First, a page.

President Obama announced Tuesday a multibillion-dollar push for a "clean-energy superhighway" to replace the nation's aging power infrastructure, a plan he said would be the largest-ever investment aimed at improving the electrical grid and promoting renewable sources.
The $3.5 billion "smart grid" upgrade — bankrolled by federal stimulus money — would include high-tech electric meters to help homeowners schedule chores when power is cheapest and sensors to tell utilities when a tree has fallen on one of their electric lines. Private industry has agreed to put in an additional $4.7 billion to match the government grants.
The president made the announcement at the launch of Florida Power & Light Co.'s Desoto Next Generation Solar Energy Center. The Arcadia, Fla., facility is one of 100 projects that will be funded by the initiative. It sports 90,000 solar panels, making it the largest photovoltaic electricity plant in the country.
With thousands of blue-checked solar panels behind him, Obama said the plan, which he compared to the 1950s-era national highway project, would lead to a "smarter, stronger and more secure electric grid."
Part of the government's plan is to help move clean energy from sunny or windy places where it's generated to more heavily populated areas where the power is needed.
Obama said the current electricity grid relied on "centuries-old technology" and said the massive upgrade was long overdue.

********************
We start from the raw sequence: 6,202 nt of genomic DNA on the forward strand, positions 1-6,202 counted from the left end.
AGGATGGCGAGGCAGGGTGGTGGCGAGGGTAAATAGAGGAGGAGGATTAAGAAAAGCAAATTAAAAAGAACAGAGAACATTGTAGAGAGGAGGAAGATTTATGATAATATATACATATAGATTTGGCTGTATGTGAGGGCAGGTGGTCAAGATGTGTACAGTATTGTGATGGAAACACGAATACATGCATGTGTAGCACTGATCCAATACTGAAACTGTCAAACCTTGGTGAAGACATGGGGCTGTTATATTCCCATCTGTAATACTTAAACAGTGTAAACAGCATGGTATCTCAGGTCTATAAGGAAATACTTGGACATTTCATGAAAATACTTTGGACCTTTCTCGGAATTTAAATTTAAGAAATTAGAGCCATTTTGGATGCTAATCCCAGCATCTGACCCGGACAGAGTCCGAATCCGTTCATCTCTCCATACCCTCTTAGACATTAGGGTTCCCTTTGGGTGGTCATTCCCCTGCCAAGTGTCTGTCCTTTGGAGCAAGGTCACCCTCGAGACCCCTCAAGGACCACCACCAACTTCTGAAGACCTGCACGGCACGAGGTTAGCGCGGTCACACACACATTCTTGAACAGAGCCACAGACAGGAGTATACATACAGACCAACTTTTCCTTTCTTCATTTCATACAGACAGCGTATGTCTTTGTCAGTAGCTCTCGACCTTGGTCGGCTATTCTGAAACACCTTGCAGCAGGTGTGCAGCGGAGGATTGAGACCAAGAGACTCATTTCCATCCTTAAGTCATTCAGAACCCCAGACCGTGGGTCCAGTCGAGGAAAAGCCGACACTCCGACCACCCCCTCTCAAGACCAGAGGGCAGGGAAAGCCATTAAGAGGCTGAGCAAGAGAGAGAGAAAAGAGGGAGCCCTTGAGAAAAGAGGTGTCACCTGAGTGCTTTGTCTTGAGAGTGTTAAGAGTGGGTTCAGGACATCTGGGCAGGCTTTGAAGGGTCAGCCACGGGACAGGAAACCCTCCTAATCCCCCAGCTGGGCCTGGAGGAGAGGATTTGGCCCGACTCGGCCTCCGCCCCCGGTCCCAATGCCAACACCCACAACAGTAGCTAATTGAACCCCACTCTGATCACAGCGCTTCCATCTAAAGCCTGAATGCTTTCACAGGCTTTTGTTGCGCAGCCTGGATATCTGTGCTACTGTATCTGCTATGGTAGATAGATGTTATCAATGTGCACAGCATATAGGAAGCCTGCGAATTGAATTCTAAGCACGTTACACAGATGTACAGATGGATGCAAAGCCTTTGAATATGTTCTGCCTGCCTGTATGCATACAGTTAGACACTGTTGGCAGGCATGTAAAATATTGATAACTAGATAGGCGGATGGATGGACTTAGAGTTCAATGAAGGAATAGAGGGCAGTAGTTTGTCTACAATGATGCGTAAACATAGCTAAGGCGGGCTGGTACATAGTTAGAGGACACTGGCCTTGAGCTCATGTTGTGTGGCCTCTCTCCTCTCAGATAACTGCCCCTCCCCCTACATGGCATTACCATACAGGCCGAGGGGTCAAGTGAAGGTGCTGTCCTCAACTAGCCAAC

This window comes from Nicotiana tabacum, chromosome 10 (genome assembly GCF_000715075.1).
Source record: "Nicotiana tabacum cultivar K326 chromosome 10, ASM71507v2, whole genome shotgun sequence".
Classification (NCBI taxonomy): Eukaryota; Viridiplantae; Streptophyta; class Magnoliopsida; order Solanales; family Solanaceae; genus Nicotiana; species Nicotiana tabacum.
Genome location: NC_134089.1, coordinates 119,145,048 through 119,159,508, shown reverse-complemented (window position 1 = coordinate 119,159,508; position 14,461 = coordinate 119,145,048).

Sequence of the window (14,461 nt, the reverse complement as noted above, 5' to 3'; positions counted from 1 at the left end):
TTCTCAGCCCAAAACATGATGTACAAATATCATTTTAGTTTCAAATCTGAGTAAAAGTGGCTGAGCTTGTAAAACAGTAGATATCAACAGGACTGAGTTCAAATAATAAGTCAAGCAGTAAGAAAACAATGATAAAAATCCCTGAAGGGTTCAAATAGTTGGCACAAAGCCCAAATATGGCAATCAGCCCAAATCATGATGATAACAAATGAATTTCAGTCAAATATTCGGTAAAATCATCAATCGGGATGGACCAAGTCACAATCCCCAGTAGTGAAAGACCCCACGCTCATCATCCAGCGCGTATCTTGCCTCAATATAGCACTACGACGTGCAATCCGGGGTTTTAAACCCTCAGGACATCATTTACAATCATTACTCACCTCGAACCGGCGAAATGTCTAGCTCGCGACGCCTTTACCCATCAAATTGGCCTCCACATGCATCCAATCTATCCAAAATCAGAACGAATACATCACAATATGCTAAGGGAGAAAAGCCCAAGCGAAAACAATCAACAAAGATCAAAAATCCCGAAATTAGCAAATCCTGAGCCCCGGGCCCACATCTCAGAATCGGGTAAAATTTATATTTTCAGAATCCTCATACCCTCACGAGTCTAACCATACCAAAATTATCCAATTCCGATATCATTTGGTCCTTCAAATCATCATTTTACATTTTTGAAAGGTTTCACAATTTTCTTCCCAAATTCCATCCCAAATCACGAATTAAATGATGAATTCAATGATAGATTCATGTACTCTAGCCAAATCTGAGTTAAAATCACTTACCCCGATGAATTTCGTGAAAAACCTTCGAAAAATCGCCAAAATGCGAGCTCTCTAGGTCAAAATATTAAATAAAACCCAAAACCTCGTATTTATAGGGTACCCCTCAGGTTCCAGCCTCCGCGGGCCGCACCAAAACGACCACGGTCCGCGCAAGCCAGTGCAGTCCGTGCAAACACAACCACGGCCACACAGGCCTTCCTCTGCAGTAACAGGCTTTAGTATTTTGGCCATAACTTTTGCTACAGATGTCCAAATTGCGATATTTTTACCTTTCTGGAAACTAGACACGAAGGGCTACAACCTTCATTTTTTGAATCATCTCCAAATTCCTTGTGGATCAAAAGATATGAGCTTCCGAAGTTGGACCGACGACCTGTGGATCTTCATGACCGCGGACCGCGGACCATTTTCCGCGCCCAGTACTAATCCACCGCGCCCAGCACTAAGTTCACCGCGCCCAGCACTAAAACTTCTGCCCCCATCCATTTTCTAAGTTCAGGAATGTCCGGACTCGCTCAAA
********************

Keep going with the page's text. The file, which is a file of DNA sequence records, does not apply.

The billions in federal funding would boost the effort to bring modern computer and communications technology to bear on the problem of energy efficiency, the president said.
"I am pleased to say that a consensus is growing to achieve" such an overhaul, he said, but he hinted at continued opposition to the changes in Congress and some areas of the power industry.
"The closer we get to this new energy future, the harder the opposition is going to fight," the president said, adding that arguments will be heard that the changes "somehow harm the economy or lead to fewer jobs."
"We've heard such arguments before," he said. "It's a debate between looking backwards and looking forward; between those who are ready to seize the future and those who are afraid of the future."
Carol Browner, director of the White House Office of Energy and Climate Change Policy, said the current system "is outdated; it's dilapidated."
Federal funding will spur the needed modernization of the grid and set the stage for the smooth introduction of large amounts of electricity from wind or solar sources into the transmission system, she said.
Matt Rogers, the Energy Department official involved in the program, said 100 projects were selected from 400 proposed. The money would be distributed over the next two months and the work is expected to be done over the next one to three years, he said.
The government funds will allow installation of 18 million smart meters and 1 million other in-home devices, Rogers said. Within the next several years, the government and industry want to eventually deploy 40 million smart meters — wall-based units that can monitor how much electricity various appliances use and turn them off when energy is costlier to consume.
From NPR staff and wire reports